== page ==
Power Consumption

The nature of reporting processor power consumption has become, in part, a dystopian nightmare. Historically the peak power consumption of a processor, as purchased, is given by its Thermal Design Power (TDP, or PL1). For many markets, such as embedded processors, that value of TDP still signifies the peak power consumption. For the processors we test at AnandTech, either desktop, notebook, or enterprise, this is not always the case.

Modern high-performance processors implement a feature called Turbo. This allows, usually for a limited time, a processor to go beyond its rated frequency. Exactly how far the processor goes depends on a few factors, such as the Turbo Power Limit (PL2), whether the peak frequency is hardcoded, the thermals, and the power delivery. Turbo can sometimes be very aggressive, allowing power values 2.5x above the rated TDP.

AMD and Intel have different definitions for TDP, but are broadly speaking applied the same. The difference comes to turbo modes, turbo limits, turbo budgets, and how the processors manage that power balance. These topics are 10000-12000 word articles in their own right, and we’ve got a few articles worth reading on the topic.

In simple terms, processor manufacturers only ever guarantee two values that are tied together - when all cores are running at base frequency, the processor should be running at or below the TDP rating. All turbo modes and power modes above that are not covered by warranty. Intel kind of screwed this up with the Tiger Lake launch in September 2020, by refusing to define a TDP rating for its new processors, instead of going for a range. Obfuscation like this is a frustrating endeavor for press and end-users alike.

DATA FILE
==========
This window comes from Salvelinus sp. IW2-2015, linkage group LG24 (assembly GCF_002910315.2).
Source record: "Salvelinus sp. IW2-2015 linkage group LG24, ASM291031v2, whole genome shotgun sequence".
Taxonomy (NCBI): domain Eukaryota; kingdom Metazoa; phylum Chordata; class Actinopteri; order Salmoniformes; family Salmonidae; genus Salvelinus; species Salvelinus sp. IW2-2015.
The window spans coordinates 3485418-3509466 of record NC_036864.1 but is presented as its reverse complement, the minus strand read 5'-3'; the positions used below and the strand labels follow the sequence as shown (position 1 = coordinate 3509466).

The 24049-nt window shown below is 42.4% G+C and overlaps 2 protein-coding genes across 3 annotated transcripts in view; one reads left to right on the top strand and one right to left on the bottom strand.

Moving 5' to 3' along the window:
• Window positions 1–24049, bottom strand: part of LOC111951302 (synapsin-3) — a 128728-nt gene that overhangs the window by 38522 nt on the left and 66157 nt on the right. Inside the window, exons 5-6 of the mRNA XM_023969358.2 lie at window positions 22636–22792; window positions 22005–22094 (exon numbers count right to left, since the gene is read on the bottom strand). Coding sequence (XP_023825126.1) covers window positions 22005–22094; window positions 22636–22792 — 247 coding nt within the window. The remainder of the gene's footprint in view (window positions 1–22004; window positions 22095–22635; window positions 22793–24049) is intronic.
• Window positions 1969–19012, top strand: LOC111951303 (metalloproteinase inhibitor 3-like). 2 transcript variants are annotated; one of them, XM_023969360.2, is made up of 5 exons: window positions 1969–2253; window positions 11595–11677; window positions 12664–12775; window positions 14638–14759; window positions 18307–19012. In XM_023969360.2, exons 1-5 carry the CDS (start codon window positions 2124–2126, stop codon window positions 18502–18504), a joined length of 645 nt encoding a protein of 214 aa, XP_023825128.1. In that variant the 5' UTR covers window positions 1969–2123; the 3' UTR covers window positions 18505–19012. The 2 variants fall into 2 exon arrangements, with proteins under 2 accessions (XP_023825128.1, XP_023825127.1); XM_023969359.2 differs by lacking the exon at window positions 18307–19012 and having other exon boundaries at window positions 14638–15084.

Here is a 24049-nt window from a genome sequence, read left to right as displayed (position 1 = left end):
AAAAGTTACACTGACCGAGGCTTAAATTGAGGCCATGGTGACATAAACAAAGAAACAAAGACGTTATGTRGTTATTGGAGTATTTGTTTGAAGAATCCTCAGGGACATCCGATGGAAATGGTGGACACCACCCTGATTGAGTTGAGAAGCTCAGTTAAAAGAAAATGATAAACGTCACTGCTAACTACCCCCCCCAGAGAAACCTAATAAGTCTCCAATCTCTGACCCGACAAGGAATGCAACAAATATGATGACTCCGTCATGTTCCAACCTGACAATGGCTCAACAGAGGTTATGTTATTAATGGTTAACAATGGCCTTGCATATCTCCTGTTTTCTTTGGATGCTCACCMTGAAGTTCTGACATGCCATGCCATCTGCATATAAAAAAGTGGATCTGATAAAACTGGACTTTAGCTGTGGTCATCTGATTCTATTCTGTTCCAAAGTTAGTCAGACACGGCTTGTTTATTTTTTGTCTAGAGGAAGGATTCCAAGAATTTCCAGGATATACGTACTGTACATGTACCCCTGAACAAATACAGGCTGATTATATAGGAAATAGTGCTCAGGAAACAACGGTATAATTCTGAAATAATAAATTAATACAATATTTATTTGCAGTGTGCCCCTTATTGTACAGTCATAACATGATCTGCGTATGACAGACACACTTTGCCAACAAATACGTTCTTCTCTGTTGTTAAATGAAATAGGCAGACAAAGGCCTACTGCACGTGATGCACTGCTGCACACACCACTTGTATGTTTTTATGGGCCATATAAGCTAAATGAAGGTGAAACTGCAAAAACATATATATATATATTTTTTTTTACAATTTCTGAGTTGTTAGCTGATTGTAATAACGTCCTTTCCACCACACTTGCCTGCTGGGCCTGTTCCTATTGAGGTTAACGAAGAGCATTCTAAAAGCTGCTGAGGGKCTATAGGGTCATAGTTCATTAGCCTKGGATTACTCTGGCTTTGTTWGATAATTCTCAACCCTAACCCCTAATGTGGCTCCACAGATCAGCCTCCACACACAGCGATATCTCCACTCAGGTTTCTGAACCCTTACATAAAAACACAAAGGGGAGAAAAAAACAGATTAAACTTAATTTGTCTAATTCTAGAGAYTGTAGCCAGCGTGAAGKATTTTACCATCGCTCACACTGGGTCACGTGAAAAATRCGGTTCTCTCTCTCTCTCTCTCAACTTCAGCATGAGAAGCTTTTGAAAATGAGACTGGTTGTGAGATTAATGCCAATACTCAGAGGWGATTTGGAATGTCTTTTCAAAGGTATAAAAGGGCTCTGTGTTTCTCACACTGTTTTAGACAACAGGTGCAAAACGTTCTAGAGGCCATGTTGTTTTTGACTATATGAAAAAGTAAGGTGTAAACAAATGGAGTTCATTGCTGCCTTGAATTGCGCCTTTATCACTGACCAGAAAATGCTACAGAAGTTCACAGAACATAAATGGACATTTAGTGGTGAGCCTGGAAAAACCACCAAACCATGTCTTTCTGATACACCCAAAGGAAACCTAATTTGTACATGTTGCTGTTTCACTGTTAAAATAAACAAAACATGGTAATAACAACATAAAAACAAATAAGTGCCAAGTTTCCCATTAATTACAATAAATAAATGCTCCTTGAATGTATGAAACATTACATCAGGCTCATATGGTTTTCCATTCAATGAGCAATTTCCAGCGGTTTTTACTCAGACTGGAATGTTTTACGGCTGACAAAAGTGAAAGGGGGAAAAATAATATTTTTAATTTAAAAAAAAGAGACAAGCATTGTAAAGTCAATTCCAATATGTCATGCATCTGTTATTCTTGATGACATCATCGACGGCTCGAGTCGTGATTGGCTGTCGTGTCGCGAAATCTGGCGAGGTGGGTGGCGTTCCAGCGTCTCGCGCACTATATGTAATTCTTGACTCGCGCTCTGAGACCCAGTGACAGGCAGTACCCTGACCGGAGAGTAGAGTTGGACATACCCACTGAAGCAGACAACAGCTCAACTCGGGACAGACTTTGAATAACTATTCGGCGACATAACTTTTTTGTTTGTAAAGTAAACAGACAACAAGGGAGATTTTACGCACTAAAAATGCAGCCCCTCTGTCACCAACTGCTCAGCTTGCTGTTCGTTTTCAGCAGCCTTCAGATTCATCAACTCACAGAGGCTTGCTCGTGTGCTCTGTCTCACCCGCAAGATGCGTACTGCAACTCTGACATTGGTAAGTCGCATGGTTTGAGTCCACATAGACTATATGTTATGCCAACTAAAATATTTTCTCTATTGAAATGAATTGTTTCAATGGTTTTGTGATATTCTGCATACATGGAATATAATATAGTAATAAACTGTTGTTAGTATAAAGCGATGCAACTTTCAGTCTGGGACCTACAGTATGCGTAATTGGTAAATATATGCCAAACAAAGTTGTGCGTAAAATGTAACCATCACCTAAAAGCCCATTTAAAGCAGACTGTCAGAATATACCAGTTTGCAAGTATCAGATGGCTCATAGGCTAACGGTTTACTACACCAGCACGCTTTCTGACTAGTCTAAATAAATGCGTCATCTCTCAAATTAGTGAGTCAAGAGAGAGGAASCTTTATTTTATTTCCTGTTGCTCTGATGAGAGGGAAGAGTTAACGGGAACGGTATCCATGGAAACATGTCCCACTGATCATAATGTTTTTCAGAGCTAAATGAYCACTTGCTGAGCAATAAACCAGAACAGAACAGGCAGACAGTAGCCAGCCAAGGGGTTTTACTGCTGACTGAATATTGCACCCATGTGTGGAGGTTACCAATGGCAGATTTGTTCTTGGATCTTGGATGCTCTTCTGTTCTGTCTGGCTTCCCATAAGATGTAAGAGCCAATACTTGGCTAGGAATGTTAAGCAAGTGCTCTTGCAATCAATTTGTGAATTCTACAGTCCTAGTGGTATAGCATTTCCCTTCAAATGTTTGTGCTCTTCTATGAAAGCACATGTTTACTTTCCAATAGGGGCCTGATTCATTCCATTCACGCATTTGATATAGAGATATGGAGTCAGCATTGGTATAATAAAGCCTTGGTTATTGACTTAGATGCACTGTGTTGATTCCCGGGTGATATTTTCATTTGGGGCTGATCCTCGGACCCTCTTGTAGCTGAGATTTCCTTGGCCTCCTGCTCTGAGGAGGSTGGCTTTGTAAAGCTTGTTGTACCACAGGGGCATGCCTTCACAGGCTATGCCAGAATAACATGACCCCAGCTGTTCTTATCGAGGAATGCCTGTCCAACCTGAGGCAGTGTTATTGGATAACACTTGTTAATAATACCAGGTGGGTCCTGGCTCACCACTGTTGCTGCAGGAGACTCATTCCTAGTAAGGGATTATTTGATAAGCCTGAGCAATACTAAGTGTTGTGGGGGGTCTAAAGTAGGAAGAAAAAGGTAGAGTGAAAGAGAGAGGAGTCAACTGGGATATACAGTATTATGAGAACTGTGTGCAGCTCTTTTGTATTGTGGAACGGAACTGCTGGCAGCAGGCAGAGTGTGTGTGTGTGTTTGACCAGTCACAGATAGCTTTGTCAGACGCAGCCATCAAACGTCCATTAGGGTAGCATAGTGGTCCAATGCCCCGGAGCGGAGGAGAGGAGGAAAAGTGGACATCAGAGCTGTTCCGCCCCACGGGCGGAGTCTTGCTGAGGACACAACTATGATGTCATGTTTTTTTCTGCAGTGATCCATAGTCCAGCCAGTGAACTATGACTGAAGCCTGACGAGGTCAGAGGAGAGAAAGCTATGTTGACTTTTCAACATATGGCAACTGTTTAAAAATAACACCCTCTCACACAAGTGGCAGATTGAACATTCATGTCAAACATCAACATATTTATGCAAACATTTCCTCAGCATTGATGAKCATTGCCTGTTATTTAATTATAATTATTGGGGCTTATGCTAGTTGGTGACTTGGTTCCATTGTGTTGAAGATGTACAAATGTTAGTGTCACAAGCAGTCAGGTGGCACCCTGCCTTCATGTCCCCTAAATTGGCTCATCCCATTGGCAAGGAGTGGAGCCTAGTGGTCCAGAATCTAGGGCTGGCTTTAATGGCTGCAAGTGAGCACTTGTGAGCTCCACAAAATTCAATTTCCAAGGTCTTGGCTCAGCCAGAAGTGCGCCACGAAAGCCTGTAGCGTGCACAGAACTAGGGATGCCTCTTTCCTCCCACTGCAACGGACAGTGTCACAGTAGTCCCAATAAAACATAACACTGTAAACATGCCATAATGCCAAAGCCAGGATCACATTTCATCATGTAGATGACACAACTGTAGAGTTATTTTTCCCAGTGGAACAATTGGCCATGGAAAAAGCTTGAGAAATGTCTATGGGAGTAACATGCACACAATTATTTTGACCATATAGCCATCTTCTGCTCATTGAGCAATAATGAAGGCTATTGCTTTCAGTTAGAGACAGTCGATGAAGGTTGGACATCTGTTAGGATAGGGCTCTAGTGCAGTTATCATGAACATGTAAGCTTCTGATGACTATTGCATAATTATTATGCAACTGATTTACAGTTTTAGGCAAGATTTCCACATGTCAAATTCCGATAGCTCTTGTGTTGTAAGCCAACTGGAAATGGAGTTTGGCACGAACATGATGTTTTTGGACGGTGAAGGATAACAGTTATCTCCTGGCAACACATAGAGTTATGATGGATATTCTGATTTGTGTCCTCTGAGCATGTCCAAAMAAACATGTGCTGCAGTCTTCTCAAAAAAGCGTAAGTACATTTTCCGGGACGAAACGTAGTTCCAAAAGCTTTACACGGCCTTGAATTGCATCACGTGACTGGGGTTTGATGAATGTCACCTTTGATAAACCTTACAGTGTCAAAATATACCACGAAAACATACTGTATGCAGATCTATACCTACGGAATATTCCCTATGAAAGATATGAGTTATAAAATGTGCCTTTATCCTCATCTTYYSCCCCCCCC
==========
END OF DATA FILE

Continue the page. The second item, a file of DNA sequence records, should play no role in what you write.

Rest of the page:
However, for our tests in this review, we measure the power consumption of the processor in a variety of different scenarios. These include workflows, real-world image-model construction, and others as appropriate. These tests are done as comparative models. We also note the peak power recorded in any of our tests.

First up is our image-model construction workload, using our Agisoft Photoscan benchmark. This test has a number of different areas that involve single thread, multi-thread, or memory limited algorithms.

For the Ryzen 7 5700G, the most power-hungry part of the test is right at the beginning, where we’re seeing peaks of 85 W. For the 5600G, that first section goes to 65 W, but the peaks actually occur here near the end of the test. The 5300G also has peaks later in the test, but that first section is the lowest, running only at 46 W.

The second test is a sustained rendering workload.

In this instance, the Ryzen 3 5300G is nearer 55 W with a sustained workload over 10 minutes, while the Ryzen 5 and Ryzen 7 sit just below 80 W.

For peak power, we report the highest value observed from any of our benchmark tests.

(0-0) Peak Power

While all three processors have a TDP rating of 65 W, by default on AMD systems the Package Power Tracking, which is the limiting factor here, is 88 W. The Ryzen 7 is practically at that value, while the Ryzen 5 just goes a smidge over 80 W. The Ryzen 3 on the other hand only matches its TDP in the worst-case scenario.